GREENSBORO, N.C. — In the shadow of the sounds of the future generation is a quiet portal to the past. The Pearl Memorial Fieldhouse at Greensboro's Grimsley High School is not just a football locker room – it’s a window to history.
“It kind of basically just got forgotten about, and it was used as a storage room. And, when I got here and I got the job, I said, ‘Man, there’s too much history here. It’s too important to too many people. The story needs to be told,’” said Grimsley athletic director Ethan Albright.
Albright, who is a fellow Grimsley alumnus and retired Washington Redskin, felt a calling. He needed to restore the school’s old Memorial Room. The flags, newspapers and pictures now preserve a snapshot in time – a time when Grimsley was Greensboro Senior High School – a time when students competed not for trophies, but for freedom.
“Our kids get to play a football game. Those kids the same age died in battle,” Albright reflected.
He’s referencing the 99 Greensboro Senior students and alumni on the Memorial Room’s Roll of Honor. It denotes neither straight As nor extracurriculars but valor and sacrifice. Each of the names on the list went to war, and not even one came home.
Local veterans’ columnist Harry Thetford heard about the Roll of Honor and couldn’t forget it.
“It just intrigued me that those 99 brave souls went off. Some of them quit school, they didn’t even graduate. Their lives were snuffed out before they even reached the prime,” Thetford said.
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Thetford started to research and write a book, putting a face to each name to resurrect each story from the grave.
“I felt unsure of myself the whole project. But, every now and then, I’d run across somebody with firsthand knowledge, and that was encouraging,” Thetford said.
Among those somebodies was 98-year-old Dr. Edgar Marks.
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“I was in the second or third class here (at Greensboro Senior High School),” Marks said.
Marks’s memory is sharp, and he recalls the day that changed their lives.
“December 7, 1941, I was in a car and hitchhiking from Greensboro to Durham to Duke (University). When we got to Duke, we didn’t have a radio on. The fellows were running around like crazy. And, that’s when I found out there was Pearl Harbor. We went in at that time almost immediately and enlisted,” he explained.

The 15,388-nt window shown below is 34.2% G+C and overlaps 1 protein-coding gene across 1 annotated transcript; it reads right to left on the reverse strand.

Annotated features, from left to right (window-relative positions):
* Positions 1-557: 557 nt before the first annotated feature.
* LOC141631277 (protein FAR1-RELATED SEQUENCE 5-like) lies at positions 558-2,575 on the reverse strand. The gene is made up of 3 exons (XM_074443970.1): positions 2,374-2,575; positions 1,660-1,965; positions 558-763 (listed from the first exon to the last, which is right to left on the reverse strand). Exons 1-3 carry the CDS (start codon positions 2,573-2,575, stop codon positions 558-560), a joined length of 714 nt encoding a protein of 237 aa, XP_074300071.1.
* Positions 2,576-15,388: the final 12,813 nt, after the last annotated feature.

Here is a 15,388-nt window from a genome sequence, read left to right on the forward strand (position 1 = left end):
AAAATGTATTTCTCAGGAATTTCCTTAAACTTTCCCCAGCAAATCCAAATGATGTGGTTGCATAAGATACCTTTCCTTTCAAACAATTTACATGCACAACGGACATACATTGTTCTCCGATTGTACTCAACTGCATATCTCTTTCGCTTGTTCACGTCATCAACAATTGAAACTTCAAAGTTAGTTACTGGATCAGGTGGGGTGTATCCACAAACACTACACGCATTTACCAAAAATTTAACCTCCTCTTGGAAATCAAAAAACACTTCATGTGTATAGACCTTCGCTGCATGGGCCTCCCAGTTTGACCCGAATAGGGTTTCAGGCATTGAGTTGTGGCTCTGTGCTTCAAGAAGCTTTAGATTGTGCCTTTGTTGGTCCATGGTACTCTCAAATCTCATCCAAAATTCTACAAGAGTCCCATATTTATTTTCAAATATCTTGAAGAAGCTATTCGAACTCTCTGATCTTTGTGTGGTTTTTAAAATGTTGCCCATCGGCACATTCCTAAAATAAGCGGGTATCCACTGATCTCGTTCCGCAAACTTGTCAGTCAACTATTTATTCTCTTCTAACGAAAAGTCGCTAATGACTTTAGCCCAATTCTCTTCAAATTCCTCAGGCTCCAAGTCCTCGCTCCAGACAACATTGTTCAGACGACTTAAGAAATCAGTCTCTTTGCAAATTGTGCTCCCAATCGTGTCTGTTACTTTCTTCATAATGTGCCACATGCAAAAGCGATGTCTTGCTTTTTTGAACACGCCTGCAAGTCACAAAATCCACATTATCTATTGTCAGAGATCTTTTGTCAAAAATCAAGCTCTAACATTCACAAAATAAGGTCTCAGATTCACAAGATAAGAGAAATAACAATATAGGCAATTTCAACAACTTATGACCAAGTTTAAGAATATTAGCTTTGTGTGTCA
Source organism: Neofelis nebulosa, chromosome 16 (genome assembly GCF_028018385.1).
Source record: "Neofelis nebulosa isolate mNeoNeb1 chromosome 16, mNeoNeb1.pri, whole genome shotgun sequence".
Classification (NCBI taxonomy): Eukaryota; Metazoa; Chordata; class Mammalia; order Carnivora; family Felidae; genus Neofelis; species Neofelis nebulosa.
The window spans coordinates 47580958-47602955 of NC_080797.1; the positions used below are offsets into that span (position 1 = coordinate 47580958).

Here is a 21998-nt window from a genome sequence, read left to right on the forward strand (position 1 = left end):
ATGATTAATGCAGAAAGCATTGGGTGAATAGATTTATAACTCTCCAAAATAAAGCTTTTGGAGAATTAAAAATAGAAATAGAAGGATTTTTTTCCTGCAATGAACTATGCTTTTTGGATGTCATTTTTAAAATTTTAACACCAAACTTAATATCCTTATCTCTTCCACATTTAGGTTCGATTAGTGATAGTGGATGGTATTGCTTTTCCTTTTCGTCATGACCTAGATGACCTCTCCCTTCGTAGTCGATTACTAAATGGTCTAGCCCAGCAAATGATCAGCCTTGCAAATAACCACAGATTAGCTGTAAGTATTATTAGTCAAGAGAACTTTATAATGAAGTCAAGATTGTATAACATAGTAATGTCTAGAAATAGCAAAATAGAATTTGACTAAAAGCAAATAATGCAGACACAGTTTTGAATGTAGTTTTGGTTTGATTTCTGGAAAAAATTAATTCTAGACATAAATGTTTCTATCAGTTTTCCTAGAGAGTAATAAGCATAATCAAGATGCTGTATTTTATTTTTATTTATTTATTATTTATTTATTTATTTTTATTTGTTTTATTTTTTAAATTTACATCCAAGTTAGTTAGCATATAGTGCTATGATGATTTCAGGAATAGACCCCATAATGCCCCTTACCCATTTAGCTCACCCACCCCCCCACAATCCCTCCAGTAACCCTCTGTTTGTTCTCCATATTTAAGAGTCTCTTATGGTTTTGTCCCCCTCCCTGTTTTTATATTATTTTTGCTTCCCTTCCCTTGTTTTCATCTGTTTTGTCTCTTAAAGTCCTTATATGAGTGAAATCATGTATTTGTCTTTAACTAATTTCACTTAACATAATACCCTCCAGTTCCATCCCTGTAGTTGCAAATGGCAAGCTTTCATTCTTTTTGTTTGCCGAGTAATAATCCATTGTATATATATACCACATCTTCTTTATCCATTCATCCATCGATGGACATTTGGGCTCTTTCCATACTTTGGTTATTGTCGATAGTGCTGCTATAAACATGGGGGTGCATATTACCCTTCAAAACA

By then, Marks was a medical student at Wake Forest University and awaited his Army assignment. Meanwhile, his childhood best friend, (Hermon) Sigmund Selig Pearl deployed overseas.
“I received a letter from him in March of 1945, which told me what he was doing. He said, ‘Do not tell my parents,’ because his job was to go out into battle and bring in the dead. And, apparently, he was already dead, when I got the letter,” Marks said.
The letter had special instructions,
“He said, ‘You stay there, because I’m gonna need you.’ (I) still cry. (I’m) 98,” Marks said tearfully.
Pearl’s name is now immortalized on the Roll of Honor, a column away from another young classmate, Purnell Kennedy.
“As soon as he knew there was going to be a war, he wanted to be on an airplane,” said Kennedy’s sister-in-law, E.D. Kennedy.
E.D. Kennedy remembers her brother-in-law as a brave navigator, who guided his team back to base when enemy fire hit the aircraft.
“It was a crash landing. Everyone on board was incinerated,” she explained.
E.D. Kennedy said her husband and his parents hardly could bare the loss.
“He (my husband) knew his brother was going to be in Italy as a navigator on a B-24, and he was so excited they would be able to get together for the first time in three years. The next message he got was his brother had been killed,” she said.
For decades, only her memories and a box of letter preserved Purnell Kennedy’s story…until now. And, among the list of heroes on the Roll of Honor is another name with deep roots.
“There’s an Albright on the list. The long Grimsley history with the Albrights is there,” said Ethan Albright.
And, Albright makes sure his athletes never forget their predecessors.
“They enter the field for every game through this room. This room represents families that, when the country had a need, Guilford County Schools and Greensboro seniors stepped up. My brothers and I didn’t fight a war, because they did. My kids are at home and healthy, because somebody else made the sacrifice that needed to be made at that time in our country’s history, and I’m very grateful,” he cried.
Albright is grateful for the people like author Thetford, who vowed always to remember.
“I feel sometimes if I don’t do it, who will?” Thetford asked.
And, he's grateful for survivors like Marks, whose pain preserves honor for generations to come.
“He was my best friend,” reflected Marks, while looking at Pearl's picture on the Memorial Room wall. “I can’t help but cry.”
To read more about the Roll of Honor’s 99 veterans, check out Harry Thetford’s book Remembered. The Pearl Memorial Fieldhouse is not open to the public but is accessible by special request to Guilford County Schools.